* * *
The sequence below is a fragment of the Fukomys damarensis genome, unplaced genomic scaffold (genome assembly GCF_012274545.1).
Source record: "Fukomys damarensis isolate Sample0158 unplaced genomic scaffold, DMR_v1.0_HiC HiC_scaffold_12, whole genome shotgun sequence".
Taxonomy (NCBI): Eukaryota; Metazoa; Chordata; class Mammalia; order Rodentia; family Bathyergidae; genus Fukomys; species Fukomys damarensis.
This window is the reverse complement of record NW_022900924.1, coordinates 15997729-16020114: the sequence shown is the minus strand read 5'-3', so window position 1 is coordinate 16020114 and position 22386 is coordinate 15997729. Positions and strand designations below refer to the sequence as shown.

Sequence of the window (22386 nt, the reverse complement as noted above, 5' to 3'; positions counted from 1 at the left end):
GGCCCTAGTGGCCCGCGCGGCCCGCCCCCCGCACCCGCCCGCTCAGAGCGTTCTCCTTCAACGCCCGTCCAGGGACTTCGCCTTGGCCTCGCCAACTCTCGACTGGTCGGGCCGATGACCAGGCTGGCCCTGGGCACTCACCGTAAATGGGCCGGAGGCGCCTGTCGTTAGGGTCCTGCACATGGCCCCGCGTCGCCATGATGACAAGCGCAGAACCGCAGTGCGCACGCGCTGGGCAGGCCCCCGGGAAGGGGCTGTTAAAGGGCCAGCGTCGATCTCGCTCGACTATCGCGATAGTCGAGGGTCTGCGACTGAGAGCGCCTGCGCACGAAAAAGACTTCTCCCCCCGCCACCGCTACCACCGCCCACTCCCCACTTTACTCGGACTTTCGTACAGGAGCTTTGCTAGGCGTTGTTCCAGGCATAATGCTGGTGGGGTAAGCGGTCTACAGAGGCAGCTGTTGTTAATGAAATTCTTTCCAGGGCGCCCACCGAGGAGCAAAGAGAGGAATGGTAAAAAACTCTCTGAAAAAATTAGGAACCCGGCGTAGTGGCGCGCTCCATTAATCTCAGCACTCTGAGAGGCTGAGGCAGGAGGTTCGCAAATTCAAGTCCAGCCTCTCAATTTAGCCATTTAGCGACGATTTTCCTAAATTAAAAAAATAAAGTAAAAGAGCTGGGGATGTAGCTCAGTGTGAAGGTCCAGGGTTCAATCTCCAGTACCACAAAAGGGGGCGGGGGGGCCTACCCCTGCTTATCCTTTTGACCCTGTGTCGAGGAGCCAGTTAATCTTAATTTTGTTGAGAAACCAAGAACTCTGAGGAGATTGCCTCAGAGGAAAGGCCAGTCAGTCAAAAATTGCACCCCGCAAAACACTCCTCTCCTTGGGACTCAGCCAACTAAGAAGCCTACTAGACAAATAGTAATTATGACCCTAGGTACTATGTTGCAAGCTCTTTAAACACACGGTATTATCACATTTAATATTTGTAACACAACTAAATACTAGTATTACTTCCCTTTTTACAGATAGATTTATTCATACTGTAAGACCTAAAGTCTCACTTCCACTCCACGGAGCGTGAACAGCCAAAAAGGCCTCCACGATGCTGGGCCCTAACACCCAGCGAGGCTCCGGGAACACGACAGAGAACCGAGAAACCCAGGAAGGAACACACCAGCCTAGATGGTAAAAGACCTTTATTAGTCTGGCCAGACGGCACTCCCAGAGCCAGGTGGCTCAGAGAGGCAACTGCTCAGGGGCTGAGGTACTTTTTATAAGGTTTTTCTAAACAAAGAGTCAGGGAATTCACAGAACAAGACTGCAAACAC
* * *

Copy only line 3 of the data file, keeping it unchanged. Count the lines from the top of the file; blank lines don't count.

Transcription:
Taxonomy (NCBI): Eukaryota; Metazoa; Chordata; class Mammalia; order Rodentia; family Bathyergidae; genus Fukomys; species Fukomys damarensis.